Suffolk: 999 staff warning that lives are at risk

WHISTLEBLOWING paramedics have today claimed a failure to replace vacant posts at the ambulance service will see crews spread too thinly across the county, putting patients’ lives at risk.

One of the staff members told The Star that morale was at an “all-time low” with reports of double-manned ambulances being crewed by just one paramedic.

He claimed that the plan to increase the number of rapid response vehicles (RRVs) to compensate for a reduction in double-staffed ambulances –which are required to transport patients to hospital – will not work as crews are already facing a struggle to cover all the calls for patients needing to go to A&E, particularly at night.

This comes in response to criticism from public service trade union, Unison, who last week said that the East of England Ambulance Service Trust (EEAST) is planning to axe 150 jobs.

Ambulance bosses hit back at the “inaccurate information”, saying no posts will be lost but added that some vacant positions will not be filled as part of a restructuring plan which aims to allow the service to react better to demand across the region.

The whistleblower said: “This all has a knock-on effect whereby solo responders are still having to wait excessive times on scene with patients for an ambulance to arrive and transport the patient to hospital. It is not uncommon for an ambulance to come from Suffolk into Essex and vice versa to transport a patient to hospital.

“Staff morale is at an all-time low.”

Most Read

Another whistleblower added: “This will put patients’ lives at risk. We are already under pressure and missing response times and this will just add to it.”

Backing their concerns, Tim Roberts, of Unison, said there will be a reduction in the number of highly qualified paramedics with ambulances being staffed by emergency care assistants, “who don’t have the skills to care for critical patients”.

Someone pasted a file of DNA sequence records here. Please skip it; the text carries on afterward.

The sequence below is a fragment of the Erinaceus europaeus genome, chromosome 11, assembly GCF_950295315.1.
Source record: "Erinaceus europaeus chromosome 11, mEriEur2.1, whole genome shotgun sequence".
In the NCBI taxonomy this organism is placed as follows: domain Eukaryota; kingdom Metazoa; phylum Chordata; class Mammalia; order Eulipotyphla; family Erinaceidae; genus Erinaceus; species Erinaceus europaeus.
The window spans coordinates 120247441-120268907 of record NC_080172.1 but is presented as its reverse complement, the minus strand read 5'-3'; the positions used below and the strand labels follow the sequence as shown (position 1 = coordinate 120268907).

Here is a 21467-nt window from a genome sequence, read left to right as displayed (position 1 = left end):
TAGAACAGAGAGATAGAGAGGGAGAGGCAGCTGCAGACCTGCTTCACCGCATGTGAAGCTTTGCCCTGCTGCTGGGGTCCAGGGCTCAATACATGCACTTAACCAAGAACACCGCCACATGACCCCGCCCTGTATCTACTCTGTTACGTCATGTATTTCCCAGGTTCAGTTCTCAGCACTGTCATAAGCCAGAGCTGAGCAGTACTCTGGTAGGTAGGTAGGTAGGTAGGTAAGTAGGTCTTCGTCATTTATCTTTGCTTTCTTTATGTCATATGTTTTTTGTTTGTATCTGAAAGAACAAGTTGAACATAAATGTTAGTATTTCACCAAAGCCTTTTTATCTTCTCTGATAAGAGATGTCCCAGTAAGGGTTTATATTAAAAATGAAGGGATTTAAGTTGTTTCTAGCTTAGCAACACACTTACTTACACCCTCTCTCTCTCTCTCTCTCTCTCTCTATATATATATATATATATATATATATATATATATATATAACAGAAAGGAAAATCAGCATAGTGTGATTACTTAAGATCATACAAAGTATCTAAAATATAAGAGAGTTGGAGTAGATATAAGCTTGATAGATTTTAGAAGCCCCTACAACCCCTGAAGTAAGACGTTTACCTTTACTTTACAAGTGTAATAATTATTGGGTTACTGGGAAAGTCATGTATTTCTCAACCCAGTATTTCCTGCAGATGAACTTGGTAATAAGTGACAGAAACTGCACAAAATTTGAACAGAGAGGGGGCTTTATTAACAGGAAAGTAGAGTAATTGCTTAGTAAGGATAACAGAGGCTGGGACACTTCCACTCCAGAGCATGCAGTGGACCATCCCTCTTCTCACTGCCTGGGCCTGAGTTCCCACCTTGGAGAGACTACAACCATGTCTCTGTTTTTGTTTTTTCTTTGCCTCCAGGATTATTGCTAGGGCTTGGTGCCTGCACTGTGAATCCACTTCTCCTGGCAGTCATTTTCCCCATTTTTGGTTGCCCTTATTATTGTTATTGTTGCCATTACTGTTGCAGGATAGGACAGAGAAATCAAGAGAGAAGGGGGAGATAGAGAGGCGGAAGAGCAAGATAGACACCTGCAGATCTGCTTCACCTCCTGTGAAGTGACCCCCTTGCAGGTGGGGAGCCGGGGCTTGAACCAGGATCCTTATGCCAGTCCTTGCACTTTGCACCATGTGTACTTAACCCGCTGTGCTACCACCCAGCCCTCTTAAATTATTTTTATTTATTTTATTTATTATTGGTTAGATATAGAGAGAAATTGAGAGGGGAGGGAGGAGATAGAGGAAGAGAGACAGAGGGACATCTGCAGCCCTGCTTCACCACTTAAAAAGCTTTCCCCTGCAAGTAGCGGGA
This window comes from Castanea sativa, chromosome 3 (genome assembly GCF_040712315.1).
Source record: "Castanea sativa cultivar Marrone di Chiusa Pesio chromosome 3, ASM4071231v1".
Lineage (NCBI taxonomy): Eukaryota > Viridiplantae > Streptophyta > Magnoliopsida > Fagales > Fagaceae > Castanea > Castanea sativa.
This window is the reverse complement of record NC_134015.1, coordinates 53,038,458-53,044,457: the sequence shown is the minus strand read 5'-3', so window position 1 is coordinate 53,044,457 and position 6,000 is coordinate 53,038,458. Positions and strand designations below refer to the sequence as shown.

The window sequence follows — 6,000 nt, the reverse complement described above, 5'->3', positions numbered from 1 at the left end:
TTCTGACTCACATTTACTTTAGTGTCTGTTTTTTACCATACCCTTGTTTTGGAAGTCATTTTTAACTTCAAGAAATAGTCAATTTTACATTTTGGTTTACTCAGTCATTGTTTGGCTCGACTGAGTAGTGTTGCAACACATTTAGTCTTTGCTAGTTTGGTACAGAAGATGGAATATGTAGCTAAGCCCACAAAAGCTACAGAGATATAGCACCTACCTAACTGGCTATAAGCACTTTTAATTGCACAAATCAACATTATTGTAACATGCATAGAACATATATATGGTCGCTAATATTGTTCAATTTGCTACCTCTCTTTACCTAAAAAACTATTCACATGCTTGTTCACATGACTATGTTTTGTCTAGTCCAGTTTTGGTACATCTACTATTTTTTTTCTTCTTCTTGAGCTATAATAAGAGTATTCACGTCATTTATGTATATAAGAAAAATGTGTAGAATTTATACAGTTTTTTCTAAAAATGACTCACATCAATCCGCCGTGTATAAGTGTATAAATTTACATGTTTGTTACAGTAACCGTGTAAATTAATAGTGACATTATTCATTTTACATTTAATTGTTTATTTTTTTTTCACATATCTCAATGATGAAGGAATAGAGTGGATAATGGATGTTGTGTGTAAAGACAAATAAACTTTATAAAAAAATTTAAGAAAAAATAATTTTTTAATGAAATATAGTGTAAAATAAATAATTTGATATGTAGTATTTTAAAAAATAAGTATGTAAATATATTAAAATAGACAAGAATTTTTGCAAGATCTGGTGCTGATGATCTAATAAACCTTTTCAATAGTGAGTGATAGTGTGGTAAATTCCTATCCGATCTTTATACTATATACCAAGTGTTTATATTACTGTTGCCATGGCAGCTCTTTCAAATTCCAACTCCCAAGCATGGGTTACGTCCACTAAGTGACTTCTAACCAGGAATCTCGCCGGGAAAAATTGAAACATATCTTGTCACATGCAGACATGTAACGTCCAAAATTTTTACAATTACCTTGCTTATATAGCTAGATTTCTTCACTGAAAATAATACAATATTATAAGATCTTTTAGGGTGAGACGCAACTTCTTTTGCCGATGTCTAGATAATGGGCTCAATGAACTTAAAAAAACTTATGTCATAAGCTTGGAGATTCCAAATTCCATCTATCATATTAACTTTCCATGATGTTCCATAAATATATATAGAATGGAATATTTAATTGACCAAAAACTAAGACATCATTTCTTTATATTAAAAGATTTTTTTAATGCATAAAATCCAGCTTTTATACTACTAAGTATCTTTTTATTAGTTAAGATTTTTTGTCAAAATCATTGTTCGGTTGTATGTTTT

Criticising a rise in the number of RRVs, Mr Roberts said solo responders, “can provide medical interventions at the scene but cannot transport patients anywhere”.

“We accept that there won’t be anybody losing their job, but they are taking out around 250 posts and reducing the service accordingly,” he told The Star.

“Crews are already reporting that they are being sent further and further distances to respond to incidents and the rota changes are going to make it even worse as resources are spread more thinly.”

Central Suffolk and North Ipswich MP Dr Dan Poulter said he was concerned by the claims from people working on the frontline.

“If the service is spread more thinly there will be a risk to lives,” he said. “It is the patients who will suffer as people will be waiting for longer.

Ambulance bosses said new plans to better meet demand will improve services for patients and involve a �400,000 boost to rural services.

EEAST said the revamp will help pinpoint when demand is at its highest and which standby points are best placed for vehicles to get to the most patients in the shortest amount of time.

An EEAST spokeswoman said the trust is launching a drive to recruit more than 110 emergency care assistants across the six counties they cover.

Hayden Newton, chief executive of the trust, said: “We would like to reassure members of the public that these improvements will see patients benefit while we make more effective use of taxpayers’ money and boost staff numbers. No staff are being made redundant.

“Our strategy addresses three challenges: dealing with an ever increasing number of 999 calls, making savings through more efficient working of more than �50million over five years and improving the quality of services to patients.

“The redesign of our frontline rotas is better for patients and the public as it will better match our resources to patient demand. Put together all these improvements means we can continue providing an excellent service in a sustainable manner, cutting down on inappropriate ambulance dispatches and unnecessary hospital admissions and allowing our clinicians to concentrate on patients who really need them.

“This ensures patients get the right treatment in the right place at the right time.”

Tell us your experiences of the ambulance service.